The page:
Sales of Businesses or Interests in Businesses

In connection with the sale of a business (including its goodwill), or the sale of someone’s interest in a business, the parties to the sale can agree that the seller will not compete with the business in the geographic area where the business has done and continues to do business. This exception to the prohibition on non-competes applies in the context of the sale of a partnership interests, LLC membership interests, capital stock in a corporation, and a subsidiary of a business entity. As above, this restriction could apply to a former employee who owned and sold interests in a business, provided the restriction is appropriately tailored.

Enforceability of Non-Solicit and Non-Disclosure Agreements

Non-competes often go hand-in-hand with two other types of agreements that cover related subjects: non-solicitation agreements and non-disclosure agreements. Here is how California law addresses them. 

Non-Solicit Agreements Treated Mostly the Same as Non-Competes

A non-solicitation agreement generally prohibits a party from soliciting a business relationship or transaction from specified persons or enterprises. Employers include non-solicit provisions in employment contracts when they want to bar an employee from soliciting the employer’s clients or customers after the employment ends. Like non-competes, the premise of a non-solicit is that an employee might unfairly capitalize on the employer’s investment in client/customer development to the employer’s detriment. 

For the same reasons that it prohibits non-competes, California law generally prohibits enforcement of non-solicitation agreements against former employees, because those agreements tend to restrain individuals from engaging in their professions or occupations. California courts may, however, enforce a non-solicitation agreement against a former employee if its core purpose is to protect the employer’s trade secrets or confidential business information (as to which, see below). 

Under the exceptions to BPC §16600, California courts generally will enforce non-solicits against partners, LLC members, and parties to the sale of a business or business interests, provided the agreement relates to the conduct of business in a specified geographic area.

Non-Disclosure Agreements (NDAs) and Similar Confidentiality Obligations Enforceable

Employees often have access to sensitive information in the course of their employment. Employers have an understandable interest in protecting against the misappropriation of that information after an employee leaves the fold. For that reason, employment contracts commonly contain confidentiality and/or non-disclosure provisions prohibiting an employee from sharing or using an employer’s trade secrets and other confidential information post-employment.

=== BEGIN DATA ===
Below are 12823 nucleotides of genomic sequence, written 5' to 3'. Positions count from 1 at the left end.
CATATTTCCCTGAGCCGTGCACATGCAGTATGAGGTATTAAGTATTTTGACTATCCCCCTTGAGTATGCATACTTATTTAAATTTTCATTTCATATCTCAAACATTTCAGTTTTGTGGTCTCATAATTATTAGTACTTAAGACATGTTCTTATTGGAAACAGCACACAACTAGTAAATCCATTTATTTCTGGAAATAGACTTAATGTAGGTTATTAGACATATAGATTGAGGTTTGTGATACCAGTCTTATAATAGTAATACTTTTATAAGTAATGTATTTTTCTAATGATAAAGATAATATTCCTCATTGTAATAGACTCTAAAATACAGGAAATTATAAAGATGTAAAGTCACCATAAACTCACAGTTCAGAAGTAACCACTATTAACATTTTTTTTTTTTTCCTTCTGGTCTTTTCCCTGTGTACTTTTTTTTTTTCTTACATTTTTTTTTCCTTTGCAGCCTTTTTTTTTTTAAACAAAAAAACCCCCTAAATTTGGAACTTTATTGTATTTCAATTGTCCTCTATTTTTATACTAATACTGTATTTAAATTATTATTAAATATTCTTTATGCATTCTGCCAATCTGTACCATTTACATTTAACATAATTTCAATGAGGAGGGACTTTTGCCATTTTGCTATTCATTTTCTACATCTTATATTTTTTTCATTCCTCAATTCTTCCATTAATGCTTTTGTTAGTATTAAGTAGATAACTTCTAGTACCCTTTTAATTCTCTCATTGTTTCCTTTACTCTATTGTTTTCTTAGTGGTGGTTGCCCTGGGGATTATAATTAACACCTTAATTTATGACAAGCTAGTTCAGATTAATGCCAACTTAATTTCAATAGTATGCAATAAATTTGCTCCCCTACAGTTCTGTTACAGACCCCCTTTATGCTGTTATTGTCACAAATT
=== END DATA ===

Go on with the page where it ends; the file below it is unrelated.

Unlike non-competes and non-solicits, California courts generally will enforce these non-disclosure agreements, even against former employees, and even if they arguably impact an employee’s future employment prospects, so long as they protect information validly characterized as a trade secret or entitled to confidentiality. However, courts in California will reject NDAs that define the protected information so over-broadly that they effectively act as non-competes or non-solicits that unlawfully restrain ex-employees. 

If you have questions about the enforceability of a non-compete, non-solicit, or non-disclosure agreement in California, a skilled business litigation lawyer at Perkins Asbill can help. Contact us online or call 916-446-2000 to speak with a member of our team.

Understand Reasonable Accommodation and Religious Discrimination in the Workplace

Federal law provides few protections for workers. However, a candidate cannot be excluded from consideration for a job nor can an employee be discriminated against in their job for religious reasons. Title VII of the Civil Rights Act of 1964 protects you as a job application or a current employee to be free of religious discrimination during the hiring process or during your employment. 

Not only does this law promise you that you will not be discriminated against for your religion, it also provides for reasonable accommodation that your employer must take. Because of this, religious discrimination and reasonable accommodation claims often go hand in hand. If you think you may have been discriminated against because of your religion, you need to speak with an experienced Sacramento employment law attorney today who can help you right this wrong.

Religious Discrimination

Unfortunately for many people, religious discrimination in the workplace happens often and goes unreported. The United States Equal Employment Opportunity Commission (EEOC) manages religious discrimination complaints. The EEOC fields over 3000 complaints each year. 

Religious discrimination can take many forms. The most common examples include:

  • Refusing to hire an applicant because of their religion
  • Terminating an employee because of their religion
  • Paying an employee less because of their religion
  • Refusing to promote an employee because of their religion